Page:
Teachers are very special people. When you make the decision
to become a teacher, chances are you know the dynamics of the
position, including workload required, classroom management, meetings
with staff and parents/guardians, etc. Teaching is not the easiest
job out there, but it certainly is one of the most rewarding ones
you'll ever find. So, how do you go about getting a teaching job?
Creating a Spectacular Resume
The first step to getting a teaching job is to put together a
resume that captures who you are and the experiences that you
have with the field. If you are just recently graduated from college,
you should be sure to include all of the teaching internships
that you completed in detail. If you are searching for a new position
with teaching experience under your belt, you should include where
you taught, for how long you taught, and the grade level(s) that
you are experienced in working with. Your resume is your foot
into the door, so it has to be accurate and stand apart from the
You can find more information on how to write a good resume at
Employment Materials Generators
Finding Job Openings
Job searching can be daunting. There are many positions available
for teachers, but finding the one that is right for you can be
challenging. The first two places you might consider for finding
job openings will be your local newspaper and metropolitan newspaper.
The best time to search your metropolitan newspaper is on Sundays
when most jobs are listed. You may find some during the week,
though, so it is worth buying extra papers while you are job hunting.
Many schools post ads only because they are required by law,
in some states. In many cases it is after the fact. For instance,
my current position that I was hired for 12 years ago was advertised
3 days after I already accepted the position. With this is mind,
one of the best things to do is to get your resume on file with
all of the school district you could see yourself working at.
Grab a phone book or Google the school, look up their physical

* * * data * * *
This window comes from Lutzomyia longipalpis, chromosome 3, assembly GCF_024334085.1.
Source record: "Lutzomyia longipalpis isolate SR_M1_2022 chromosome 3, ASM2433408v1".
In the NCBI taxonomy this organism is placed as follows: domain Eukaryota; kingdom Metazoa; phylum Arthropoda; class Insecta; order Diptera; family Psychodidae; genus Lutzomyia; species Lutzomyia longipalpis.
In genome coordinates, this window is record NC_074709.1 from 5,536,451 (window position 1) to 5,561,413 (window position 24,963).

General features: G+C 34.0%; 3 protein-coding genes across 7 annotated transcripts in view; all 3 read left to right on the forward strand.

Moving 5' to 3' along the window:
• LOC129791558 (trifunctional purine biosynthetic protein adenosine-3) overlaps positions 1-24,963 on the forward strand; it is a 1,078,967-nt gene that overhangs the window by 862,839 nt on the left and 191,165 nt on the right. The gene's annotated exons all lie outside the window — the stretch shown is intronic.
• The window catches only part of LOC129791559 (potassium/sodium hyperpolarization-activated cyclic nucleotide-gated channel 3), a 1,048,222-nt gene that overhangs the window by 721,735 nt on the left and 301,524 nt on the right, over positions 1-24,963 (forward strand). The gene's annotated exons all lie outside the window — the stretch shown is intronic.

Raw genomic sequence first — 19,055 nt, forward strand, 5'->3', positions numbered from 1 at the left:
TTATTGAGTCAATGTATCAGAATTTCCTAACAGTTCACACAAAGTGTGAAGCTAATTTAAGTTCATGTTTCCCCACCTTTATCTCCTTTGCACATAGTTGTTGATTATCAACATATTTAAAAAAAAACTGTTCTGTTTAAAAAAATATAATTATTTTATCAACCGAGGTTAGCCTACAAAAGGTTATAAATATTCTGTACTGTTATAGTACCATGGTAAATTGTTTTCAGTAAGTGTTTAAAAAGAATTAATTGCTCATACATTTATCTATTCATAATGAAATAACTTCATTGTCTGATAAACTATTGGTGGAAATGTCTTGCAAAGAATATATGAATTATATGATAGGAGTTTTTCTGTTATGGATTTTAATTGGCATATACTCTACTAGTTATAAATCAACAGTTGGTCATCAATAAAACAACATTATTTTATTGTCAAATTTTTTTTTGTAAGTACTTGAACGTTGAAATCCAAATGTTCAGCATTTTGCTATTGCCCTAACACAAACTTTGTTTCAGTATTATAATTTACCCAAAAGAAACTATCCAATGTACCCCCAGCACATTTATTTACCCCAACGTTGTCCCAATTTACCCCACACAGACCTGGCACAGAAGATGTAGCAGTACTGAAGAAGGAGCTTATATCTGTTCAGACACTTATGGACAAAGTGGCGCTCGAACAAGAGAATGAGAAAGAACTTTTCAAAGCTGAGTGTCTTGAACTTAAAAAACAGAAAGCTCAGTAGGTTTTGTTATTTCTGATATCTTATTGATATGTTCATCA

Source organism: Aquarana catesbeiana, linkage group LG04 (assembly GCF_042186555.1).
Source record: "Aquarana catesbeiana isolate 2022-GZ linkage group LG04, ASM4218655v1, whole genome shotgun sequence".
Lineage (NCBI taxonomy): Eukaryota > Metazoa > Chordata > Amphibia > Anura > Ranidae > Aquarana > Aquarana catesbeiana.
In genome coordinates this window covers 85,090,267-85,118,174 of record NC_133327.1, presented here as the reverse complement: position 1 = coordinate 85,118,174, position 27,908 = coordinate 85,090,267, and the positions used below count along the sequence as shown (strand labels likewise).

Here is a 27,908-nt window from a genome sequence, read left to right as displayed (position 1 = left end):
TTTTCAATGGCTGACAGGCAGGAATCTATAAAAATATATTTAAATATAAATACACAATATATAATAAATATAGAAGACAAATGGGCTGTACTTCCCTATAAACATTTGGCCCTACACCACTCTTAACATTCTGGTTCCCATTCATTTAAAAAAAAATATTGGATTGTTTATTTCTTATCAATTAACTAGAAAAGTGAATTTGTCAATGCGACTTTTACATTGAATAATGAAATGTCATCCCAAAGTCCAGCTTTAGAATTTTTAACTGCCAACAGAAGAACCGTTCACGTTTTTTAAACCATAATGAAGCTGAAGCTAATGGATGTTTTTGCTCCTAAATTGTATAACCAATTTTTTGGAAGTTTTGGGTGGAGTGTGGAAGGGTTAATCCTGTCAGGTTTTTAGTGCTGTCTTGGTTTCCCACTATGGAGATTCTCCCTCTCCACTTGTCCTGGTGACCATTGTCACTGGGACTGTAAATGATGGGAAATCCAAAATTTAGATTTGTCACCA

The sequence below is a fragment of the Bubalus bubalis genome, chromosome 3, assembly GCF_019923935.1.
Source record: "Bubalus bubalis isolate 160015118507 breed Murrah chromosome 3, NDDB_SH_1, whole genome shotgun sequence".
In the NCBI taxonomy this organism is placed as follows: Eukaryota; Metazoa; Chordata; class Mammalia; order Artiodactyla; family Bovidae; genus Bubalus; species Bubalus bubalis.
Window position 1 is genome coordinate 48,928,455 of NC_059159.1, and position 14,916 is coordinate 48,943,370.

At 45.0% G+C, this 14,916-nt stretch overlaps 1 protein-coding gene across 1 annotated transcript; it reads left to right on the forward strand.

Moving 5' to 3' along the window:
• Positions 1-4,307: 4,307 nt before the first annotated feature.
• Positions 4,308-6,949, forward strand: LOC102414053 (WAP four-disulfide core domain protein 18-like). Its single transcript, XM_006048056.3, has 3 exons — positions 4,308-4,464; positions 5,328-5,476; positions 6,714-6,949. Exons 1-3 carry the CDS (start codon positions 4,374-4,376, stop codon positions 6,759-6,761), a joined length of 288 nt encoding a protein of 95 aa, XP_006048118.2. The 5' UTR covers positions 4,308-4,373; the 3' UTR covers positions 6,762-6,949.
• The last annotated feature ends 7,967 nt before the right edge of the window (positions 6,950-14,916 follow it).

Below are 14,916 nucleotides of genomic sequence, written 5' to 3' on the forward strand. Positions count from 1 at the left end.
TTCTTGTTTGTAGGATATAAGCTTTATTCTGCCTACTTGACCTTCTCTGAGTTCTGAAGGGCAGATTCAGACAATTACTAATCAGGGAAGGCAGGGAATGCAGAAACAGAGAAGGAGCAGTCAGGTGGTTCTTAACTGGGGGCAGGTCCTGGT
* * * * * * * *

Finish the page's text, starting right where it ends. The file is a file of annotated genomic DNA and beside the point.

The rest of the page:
addresses. Start cranking out your resume to their Human Resources
Department. This will cause many an unexpected phone call, so
be careful when you answer the phone.
The Internet has made it increasingly easier for teachers to
find jobs. There are websites specifically geared for job searchers
in the teaching profession, such as:
Some sites on the Internet will require a membership fee in order
to use the job search feature, so be aware of this, if you don't
want to pay to find a job. If you plan to stay local, most of
these sites will not provide you with lists of teaching jobs close
to your home.
Getting Ready for the Interview
Being prepared for an interview is of utmost importance. Chances
are there are several people trying to obtain the same job that
you are wanting. You have to remain calm and focused on your interview.
Dress professionally. Schools do not want to hire trendy teachers;
they want professional teachers who will be an example to the
Go over possible interview questions with a spouse or friend
to practice your answers. Example questions might include:
- Why should we hire you?
- What are your qualifications?
- What would your classroom be like?
- How would you handle a disruptive student?
- What makes you the best candidate for the position?
- How would you evaluate your own teaching performance?
- What ways would you implement school policies in the classroom?
It is a good idea to research your perspective school. Find out
what their philosophies are and what their mission statement means.
Learn about their reading programs and extracurricular activities.
You can accomplish this by using the Internet and obtaining a
copy of the school's handbook. Knowledge is power!
What to do after the Interview
When the interview is over you will want to ask the principal
when he plans on making a final decision. This gives you an idea
of where you are in the interviewing process. You don't want to
follow-up too quickly, when you know that you were the first,
second, or third person interviewed.
Be sure to follow-up in the appropriate amount of time. This
shows the principal that you are eager to work at the school,
and that you regard the position of teaching highly. Just be sure
to maintain your professionalism, as you don't want to look desperate
for the position.
When following up on your interview, make sure you have the proper
names of the people you spoke with during the interview. It is
okay for you to bring a compact notebook to the interview so you
can take notes.
Consider sending the principal a thank you letter promptly after
your interview. Any chance you have to show that you are conscientious
teacher is to your advantage. The letter should be sent no more
than two days after the interview.
Make sure that anyone you listed as a reference on your application
is aware that they might get a phone call. Remember to be patient,
as an interview process can take a while. Meanwhile, go on other
interviews as well. Don't put all your eggs in one basket.